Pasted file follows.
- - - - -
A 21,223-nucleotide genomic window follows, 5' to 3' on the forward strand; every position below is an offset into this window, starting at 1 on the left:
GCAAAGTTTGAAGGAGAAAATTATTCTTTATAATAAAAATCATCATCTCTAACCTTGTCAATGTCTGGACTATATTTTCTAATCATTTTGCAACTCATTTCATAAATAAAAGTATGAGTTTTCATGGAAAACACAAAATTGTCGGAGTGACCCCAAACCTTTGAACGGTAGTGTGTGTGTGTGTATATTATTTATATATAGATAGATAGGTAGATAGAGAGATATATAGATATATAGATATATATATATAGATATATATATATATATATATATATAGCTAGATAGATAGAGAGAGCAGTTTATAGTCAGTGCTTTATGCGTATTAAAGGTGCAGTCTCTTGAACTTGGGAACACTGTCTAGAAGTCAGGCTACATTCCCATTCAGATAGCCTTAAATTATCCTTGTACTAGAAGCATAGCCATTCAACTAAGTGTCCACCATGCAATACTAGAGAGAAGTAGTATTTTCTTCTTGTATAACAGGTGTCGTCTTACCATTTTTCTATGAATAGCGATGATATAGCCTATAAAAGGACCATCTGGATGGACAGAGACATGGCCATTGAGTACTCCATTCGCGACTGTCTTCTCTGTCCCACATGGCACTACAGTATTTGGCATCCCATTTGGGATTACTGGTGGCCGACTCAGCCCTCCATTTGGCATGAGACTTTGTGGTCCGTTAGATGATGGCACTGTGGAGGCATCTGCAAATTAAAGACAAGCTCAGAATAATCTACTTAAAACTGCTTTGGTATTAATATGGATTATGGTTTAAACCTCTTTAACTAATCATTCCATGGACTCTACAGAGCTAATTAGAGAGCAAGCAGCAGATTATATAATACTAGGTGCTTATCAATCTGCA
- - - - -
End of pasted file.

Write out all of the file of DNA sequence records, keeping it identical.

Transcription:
A 21,223-nucleotide genomic window follows, 5' to 3' on the forward strand; every position below is an offset into this window, starting at 1 on the left:
GCAAAGTTTGAAGGAGAAAATTATTCTTTATAATAAAAATCATCATCTCTAACCTTGTCAATGTCTGGACTATATTTTCTAATCATTTTGCAACTCATTTCATAAATAAAAGTATGAGTTTTCATGGAAAACACAAAATTGTCGGAGTGACCCCAAACCTTTGAACGGTAGTGTGTGTGTGTGTATATTATTTATATATAGATAGATAGGTAGATAGAGAGATATATAGATATATAGATATATATATATAGATATATATATATATATATATATATAGCTAGATAGATAGAGAGAGCAGTTTATAGTCAGTGCTTTATGCGTATTAAAGGTGCAGTCTCTTGAACTTGGGAACACTGTCTAGAAGTCAGGCTACATTCCCATTCAGATAGCCTTAAATTATCCTTGTACTAGAAGCATAGCCATTCAACTAAGTGTCCACCATGCAATACTAGAGAGAAGTAGTATTTTCTTCTTGTATAACAGGTGTCGTCTTACCATTTTTCTATGAATAGCGATGATATAGCCTATAAAAGGACCATCTGGATGGACAGAGACATGGCCATTGAGTACTCCATTCGCGACTGTCTTCTCTGTCCCACATGGCACTACAGTATTTGGCATCCCATTTGGGATTACTGGTGGCCGACTCAGCCCTCCATTTGGCATGAGACTTTGTGGTCCGTTAGATGATGGCACTGTGGAGGCATCTGCAAATTAAAGACAAGCTCAGAATAATCTACTTAAAACTGCTTTGGTATTAATATGGATTATGGTTTAAACCTCTTTAACTAATCATTCCATGGACTCTACAGAGCTAATTAGAGAGCAAGCAGCAGATTATATAATACTAGGTGCTTATCAATCTGCA